I have just got back from co-organising a science workshop in Lausanne, Switzerland. It was great fun, I thoroughly enjoyed many of the talks. And as an organiser it made me happy to see the scientists enjoying the talks then realising that they can use these ideas in their own work. Some of the attendees who met at the meeting for the first time were even talking of teaming up and working together. If they do, it’ll put a smile on my face that I have helped that.
One of the talks I particularly liked featured the rhesus macaque monkey. It was by Ed Campbell from a university in the USA. About 20 or so years ago people realised that the rhesus macaque was immune to infection by HIV, the virus that causes AIDS. This prompted a scramble to work out why. The HIV scientists wanted to learn from this monkey how to resist HIV. It turns out that it is due to a protein called TRIM5α (this is a bit of a funny name, but that is not important). The viral particles can get into the cells of rhesus macaque monkeys but, through a still poorly understood mechanism, TRIM5α somehow trashes these viral particles before they can start taking over the cell.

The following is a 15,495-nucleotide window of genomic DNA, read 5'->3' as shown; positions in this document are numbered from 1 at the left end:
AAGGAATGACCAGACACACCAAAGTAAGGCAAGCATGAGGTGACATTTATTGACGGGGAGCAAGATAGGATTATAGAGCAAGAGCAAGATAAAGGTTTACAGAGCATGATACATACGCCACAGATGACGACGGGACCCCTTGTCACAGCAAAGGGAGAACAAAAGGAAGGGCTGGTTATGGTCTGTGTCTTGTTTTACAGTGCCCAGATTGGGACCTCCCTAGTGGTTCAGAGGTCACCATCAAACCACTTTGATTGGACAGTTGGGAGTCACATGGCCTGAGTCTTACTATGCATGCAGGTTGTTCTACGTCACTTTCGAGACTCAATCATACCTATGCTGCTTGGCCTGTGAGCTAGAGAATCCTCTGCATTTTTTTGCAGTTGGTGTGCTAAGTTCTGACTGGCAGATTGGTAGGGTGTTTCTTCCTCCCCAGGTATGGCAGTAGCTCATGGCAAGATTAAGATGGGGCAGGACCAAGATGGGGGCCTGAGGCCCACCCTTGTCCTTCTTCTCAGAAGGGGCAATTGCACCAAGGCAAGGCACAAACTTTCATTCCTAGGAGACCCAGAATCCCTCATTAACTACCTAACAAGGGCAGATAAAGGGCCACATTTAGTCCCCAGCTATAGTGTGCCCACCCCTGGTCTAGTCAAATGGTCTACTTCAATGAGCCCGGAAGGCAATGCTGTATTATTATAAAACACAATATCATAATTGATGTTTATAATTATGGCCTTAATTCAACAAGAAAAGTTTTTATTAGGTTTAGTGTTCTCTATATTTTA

So then the scientists thought maybe we don’t have a TRIM5α protein. But we do, it just doesn’t work against HIV. But it is so so close, TRIM5α is a protein, and these are polymers of hundreds of amino acids joined one after another. If the three hundred and thirty second amino acid is changed from an arginine to a proline, then it attacks HIV.
Evolutionary biologists have studied this, and this part of the TRIM5α protein has evolved at a blistering pace over the last few million years. There is evidence that our TRIM5α version evolved to fight off a virus from the same class of viruses as HIV, a few million years ago. But unfortunately, although our TRIM5α evolved to be great at fighting that now dead virus it did so at the cost of being pretty useless at fighting HIV. An evolutionary example of out of the frying pan and into the fire.